Table of Contents
People have always debated speaker size vs room size and so there is a lot of confusion around the issue. In this article, we will look at speaker size vs room size because speaker size and room size must be matched. That means these two factors must be considered together to come up with the best room setup. We will both provide a speaker size vs room size calculator as well as explain why the dimensions of the room are so important.
Calculator To Find the Right Size Speaker for Any Space
You shouldn’t choose your speaker size by guessing. Instead, you can use a calculator that makes it easy to calculator the proper speaker size vs room size. This ratio is called the Forward Aspect Ratio (FAR).
The Forward Aspect Ratio (FAR) really defines the length and width of your speaker. Here’s how you can go about calculating it:
- Measure the length of your space at mid-depth.
- Measure the width of your space at mid-width.
- FAR = length ÷ width.
- Cov. Angle = 2 × arcsin(1 ÷ FAR)
(If you are using a calculator, you can arcsin is the sin^-1 button. We will explain exactly how you can use a calculator to calculate this below)
Find the Right Size Speaker for Any Space Example
1. Measure The Length Of Your Space At Mid-Width
Measure your space at mid-width as below:
2. Measure The Length Of Your Space At Mid-depth
Measure your space at mid-depth as below:
3. Calculate The Forward Aspect Ratio (FAR)
Calculate Forward Aspect Ratio (FAR) as length ÷ width
In this case:
FAR = 60 ÷ 45 = 1.33
FAR = 1.33
4. Calculate The Coverage Angle
Now calculate the coverage angle that the speaker must be able to produce to fill up the room.
Cov. Angle = 2 × arcsin(1 / FAR)
In this case:
2 × arcsin(1 ÷ 1.33) = 97.5º
This means we need a 97.5º speaker.
An easy way to do this calculation is to use the calculator found at https://www.calculator.net/. With this calculator, arcsin is the sin-1 button.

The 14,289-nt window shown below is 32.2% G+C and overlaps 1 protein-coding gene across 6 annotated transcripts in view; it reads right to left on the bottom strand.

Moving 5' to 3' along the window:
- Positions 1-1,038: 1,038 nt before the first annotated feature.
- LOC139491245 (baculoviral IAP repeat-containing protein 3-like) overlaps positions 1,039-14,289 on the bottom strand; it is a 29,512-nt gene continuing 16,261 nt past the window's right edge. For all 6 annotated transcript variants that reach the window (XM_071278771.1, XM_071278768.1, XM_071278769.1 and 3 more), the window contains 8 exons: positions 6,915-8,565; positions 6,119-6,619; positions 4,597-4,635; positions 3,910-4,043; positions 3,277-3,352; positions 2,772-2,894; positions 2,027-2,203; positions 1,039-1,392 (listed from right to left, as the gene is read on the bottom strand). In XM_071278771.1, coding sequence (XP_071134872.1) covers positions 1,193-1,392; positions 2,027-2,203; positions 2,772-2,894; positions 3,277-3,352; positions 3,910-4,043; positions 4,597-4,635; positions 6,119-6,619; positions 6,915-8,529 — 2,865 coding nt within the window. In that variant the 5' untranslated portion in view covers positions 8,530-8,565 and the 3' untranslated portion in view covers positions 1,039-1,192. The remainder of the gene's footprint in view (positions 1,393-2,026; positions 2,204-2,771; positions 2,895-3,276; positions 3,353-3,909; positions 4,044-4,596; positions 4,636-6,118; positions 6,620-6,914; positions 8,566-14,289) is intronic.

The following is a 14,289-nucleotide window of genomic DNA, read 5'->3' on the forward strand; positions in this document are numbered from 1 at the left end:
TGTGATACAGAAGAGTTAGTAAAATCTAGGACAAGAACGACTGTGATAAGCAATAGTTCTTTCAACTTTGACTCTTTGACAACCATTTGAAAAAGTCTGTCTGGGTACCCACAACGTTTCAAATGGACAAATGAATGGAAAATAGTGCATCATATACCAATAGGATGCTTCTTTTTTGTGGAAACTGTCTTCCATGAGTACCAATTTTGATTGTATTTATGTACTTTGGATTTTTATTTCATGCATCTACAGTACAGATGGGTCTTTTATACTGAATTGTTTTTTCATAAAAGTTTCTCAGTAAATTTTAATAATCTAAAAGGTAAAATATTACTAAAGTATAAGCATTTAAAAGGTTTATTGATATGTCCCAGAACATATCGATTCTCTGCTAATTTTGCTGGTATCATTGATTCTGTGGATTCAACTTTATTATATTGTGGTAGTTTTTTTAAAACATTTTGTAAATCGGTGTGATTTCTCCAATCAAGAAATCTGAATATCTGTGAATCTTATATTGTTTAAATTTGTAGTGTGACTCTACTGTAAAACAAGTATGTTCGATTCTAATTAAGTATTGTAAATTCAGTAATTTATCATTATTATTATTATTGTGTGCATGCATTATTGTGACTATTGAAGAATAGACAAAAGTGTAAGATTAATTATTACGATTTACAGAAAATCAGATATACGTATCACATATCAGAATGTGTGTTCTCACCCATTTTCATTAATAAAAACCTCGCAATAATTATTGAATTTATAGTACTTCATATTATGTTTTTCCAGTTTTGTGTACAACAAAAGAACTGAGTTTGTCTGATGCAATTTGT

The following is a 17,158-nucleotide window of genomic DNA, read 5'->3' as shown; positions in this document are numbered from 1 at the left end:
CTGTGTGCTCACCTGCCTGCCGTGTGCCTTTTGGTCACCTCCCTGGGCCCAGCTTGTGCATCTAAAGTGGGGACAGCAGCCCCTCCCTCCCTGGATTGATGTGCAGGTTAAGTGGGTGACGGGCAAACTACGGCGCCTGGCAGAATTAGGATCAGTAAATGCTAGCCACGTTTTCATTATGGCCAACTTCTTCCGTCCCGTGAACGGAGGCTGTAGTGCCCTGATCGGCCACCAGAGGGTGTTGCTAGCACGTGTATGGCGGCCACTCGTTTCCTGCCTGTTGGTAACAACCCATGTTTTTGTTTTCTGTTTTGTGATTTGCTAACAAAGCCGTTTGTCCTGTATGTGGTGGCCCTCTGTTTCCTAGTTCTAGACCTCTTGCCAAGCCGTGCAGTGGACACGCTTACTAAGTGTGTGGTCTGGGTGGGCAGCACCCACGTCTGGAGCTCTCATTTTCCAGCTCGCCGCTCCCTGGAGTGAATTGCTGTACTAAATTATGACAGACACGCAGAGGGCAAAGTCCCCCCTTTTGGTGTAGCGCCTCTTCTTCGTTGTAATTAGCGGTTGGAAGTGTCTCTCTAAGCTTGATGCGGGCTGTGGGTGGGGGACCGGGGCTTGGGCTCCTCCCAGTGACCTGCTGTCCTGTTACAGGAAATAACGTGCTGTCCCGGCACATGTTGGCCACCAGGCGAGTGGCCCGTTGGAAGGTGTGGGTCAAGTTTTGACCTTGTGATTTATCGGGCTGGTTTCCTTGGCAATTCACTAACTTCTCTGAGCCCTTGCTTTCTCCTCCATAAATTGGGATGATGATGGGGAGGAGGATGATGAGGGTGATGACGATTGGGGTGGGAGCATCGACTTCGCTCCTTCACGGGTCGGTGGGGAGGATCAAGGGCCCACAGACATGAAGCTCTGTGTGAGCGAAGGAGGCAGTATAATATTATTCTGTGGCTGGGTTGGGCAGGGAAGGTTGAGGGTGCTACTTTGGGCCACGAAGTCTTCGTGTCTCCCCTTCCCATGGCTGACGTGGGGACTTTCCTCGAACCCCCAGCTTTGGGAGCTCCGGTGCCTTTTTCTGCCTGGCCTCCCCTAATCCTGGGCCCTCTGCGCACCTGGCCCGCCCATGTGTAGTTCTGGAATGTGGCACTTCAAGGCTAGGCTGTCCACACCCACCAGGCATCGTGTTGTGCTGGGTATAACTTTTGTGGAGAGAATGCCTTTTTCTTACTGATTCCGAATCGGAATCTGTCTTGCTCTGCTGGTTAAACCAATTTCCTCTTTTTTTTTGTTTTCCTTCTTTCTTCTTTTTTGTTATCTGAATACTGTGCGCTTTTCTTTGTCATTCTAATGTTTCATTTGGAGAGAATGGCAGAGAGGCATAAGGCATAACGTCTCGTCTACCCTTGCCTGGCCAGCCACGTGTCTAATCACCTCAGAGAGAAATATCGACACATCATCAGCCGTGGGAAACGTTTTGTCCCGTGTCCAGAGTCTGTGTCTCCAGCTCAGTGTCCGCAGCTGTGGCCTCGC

What If I Don’t Have The Right Speaker?
Our recommendation is to always complete this analysis before you buy your speakers. However, if you already have a speaker and it’s not quite right, you don’t need to worry as long as you have no more than a 3 dB error on each side.
You can also do a comparison to see how far off you are. To do this, complete the following formulas and drop it into Google:
ABS((20 × log(FAR A))-(20 × log(FAR B)))
Where FAR A is the speaker you need and FAR B is the speaker you have.
If the result is more than 3, then that is over the allowance that we would want. This means you will have some unwanted wall reflections. You can consider subdividing your speaker or even reducing some of the reverberations with sound baffles.
Why Is Speaker Size vs Room Size Important?
If your speaker size vs room size ratio is not correct, you may have issues in terms of reflections and modal issues.
For example, if the speaker driver is too small, the musical presentation will be poor, meaning it won’t be strong enough to cover the entire room. On the other hand, if the speaker driver is too large, you may end up with unwanted reflections or echoes.
What Is The Correct Ratio Of Speaker To Room Size?
There are many factors to consider when thinking about the correct ratio of your speaker size to your room size. We talk about driver diameter, room volume, reflections, driver frequency, and more. All this must be considered when thinking about the correct ratio of sp3eaker to room size.
Floor And Ceiling Reflections
Reflected sound waves from the floor and ceilings can cause a lot of muddiness in your overall sound quality.
If your speaker is too close to the ceiling or the driver is too large and powerful, it may cause reflections. Reflections are really time delays or echoes that are caused by interference. You end up with distortion and sound effects you don’t want.
Reflections from the floor should also be considered because they reach your ears before the ones from the ceiling. This type of reflection also has a negative impact on your soundstage.
Speaker Driver Diameter
If you have a subwoofer or woofer with a large diameter, for example, 12″, 15″, or 18″ subs, your room volume should be able to support this driver.
If this is not done, you will have a lot of unwanted vibrations. If your low-frequency driver is too large, you may also need to low-frequency sound absorption technology such as bass traps or a Helmholtz trap.
There are several factors that should be considered when thinking about selecting a speaker to fit both physically and acoustically within your room. You should think about driver size, room volume and so on. You should also use a speaker room size calculator to assist.
When considering room size and speaker size, you should also consider if there is any delay in the audio. Check out this speaker delay calculator to learn more. In addition, check out our guide on stereo speaker placement calculations and calculators to learn more about placing your audio system.